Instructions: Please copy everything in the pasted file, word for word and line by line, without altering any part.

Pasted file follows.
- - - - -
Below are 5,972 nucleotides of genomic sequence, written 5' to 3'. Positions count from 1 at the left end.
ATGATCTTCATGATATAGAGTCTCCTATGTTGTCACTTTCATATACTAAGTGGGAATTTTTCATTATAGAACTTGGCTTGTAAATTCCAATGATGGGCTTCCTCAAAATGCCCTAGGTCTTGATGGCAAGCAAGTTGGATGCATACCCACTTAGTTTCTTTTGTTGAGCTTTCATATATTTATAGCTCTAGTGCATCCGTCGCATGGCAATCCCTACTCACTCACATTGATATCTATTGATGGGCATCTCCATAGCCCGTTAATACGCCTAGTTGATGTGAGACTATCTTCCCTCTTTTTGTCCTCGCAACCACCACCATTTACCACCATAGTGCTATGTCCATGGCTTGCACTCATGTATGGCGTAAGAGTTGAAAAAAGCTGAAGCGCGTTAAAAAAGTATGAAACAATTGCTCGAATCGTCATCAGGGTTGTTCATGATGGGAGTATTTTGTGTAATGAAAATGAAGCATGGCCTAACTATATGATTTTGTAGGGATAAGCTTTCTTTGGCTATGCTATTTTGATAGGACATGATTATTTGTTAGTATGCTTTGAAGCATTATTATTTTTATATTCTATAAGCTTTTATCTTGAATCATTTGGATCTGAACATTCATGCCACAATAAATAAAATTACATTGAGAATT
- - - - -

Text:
Below are 5,972 nucleotides of genomic sequence, written 5' to 3'. Positions count from 1 at the left end.
ATGATCTTCATGATATAGAGTCTCCTATGTTGTCACTTTCATATACTAAGTGGGAATTTTTCATTATAGAACTTGGCTTGTAAATTCCAATGATGGGCTTCCTCAAAATGCCCTAGGTCTTGATGGCAAGCAAGTTGGATGCATACCCACTTAGTTTCTTTTGTTGAGCTTTCATATATTTATAGCTCTAGTGCATCCGTCGCATGGCAATCCCTACTCACTCACATTGATATCTATTGATGGGCATCTCCATAGCCCGTTAATACGCCTAGTTGATGTGAGACTATCTTCCCTCTTTTTGTCCTCGCAACCACCACCATTTACCACCATAGTGCTATGTCCATGGCTTGCACTCATGTATGGCGTAAGAGTTGAAAAAAGCTGAAGCGCGTTAAAAAAGTATGAAACAATTGCTCGAATCGTCATCAGGGTTGTTCATGATGGGAGTATTTTGTGTAATGAAAATGAAGCATGGCCTAACTATATGATTTTGTAGGGATAAGCTTTCTTTGGCTATGCTATTTTGATAGGACATGATTATTTGTTAGTATGCTTTGAAGCATTATTATTTTTATATTCTATAAGCTTTTATCTTGAATCATTTGGATCTGAACATTCATGCCACAATAAATAAAATTACATTGAGAATT